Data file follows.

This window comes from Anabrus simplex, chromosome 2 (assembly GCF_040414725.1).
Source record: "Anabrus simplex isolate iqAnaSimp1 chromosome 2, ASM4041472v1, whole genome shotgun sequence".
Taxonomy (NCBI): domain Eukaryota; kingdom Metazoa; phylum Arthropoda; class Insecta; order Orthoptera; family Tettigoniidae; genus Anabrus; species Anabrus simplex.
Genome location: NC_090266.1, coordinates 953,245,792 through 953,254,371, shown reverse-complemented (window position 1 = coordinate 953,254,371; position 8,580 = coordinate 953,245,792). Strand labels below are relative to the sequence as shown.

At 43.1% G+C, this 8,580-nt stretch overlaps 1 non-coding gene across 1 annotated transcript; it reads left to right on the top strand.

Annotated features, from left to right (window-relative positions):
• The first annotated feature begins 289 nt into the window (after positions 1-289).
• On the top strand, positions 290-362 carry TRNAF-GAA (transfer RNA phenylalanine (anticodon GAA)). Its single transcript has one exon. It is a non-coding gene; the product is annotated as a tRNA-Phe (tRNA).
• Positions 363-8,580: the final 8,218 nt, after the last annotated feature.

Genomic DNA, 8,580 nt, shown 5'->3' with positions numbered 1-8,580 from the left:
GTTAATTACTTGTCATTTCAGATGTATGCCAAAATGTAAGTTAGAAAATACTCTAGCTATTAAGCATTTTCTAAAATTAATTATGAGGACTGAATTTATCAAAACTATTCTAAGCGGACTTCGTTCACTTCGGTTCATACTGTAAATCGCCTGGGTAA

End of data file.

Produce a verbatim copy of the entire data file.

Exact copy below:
This window comes from Anabrus simplex, chromosome 2 (assembly GCF_040414725.1).
Source record: "Anabrus simplex isolate iqAnaSimp1 chromosome 2, ASM4041472v1, whole genome shotgun sequence".
Taxonomy (NCBI): domain Eukaryota; kingdom Metazoa; phylum Arthropoda; class Insecta; order Orthoptera; family Tettigoniidae; genus Anabrus; species Anabrus simplex.
Genome location: NC_090266.1, coordinates 953,245,792 through 953,254,371, shown reverse-complemented (window position 1 = coordinate 953,254,371; position 8,580 = coordinate 953,245,792). Strand labels below are relative to the sequence as shown.

At 43.1% G+C, this 8,580-nt stretch overlaps 1 non-coding gene across 1 annotated transcript; it reads left to right on the top strand.

Annotated features, from left to right (window-relative positions):
• The first annotated feature begins 289 nt into the window (after positions 1-289).
• On the top strand, positions 290-362 carry TRNAF-GAA (transfer RNA phenylalanine (anticodon GAA)). Its single transcript has one exon. It is a non-coding gene; the product is annotated as a tRNA-Phe (tRNA).
• Positions 363-8,580: the final 8,218 nt, after the last annotated feature.

Genomic DNA, 8,580 nt, shown 5'->3' with positions numbered 1-8,580 from the left:
GTTAATTACTTGTCATTTCAGATGTATGCCAAAATGTAAGTTAGAAAATACTCTAGCTATTAAGCATTTTCTAAAATTAATTATGAGGACTGAATTTATCAAAACTATTCTAAGCGGACTTCGTTCACTTCGGTTCATACTGTAAATCGCCTGGGTAA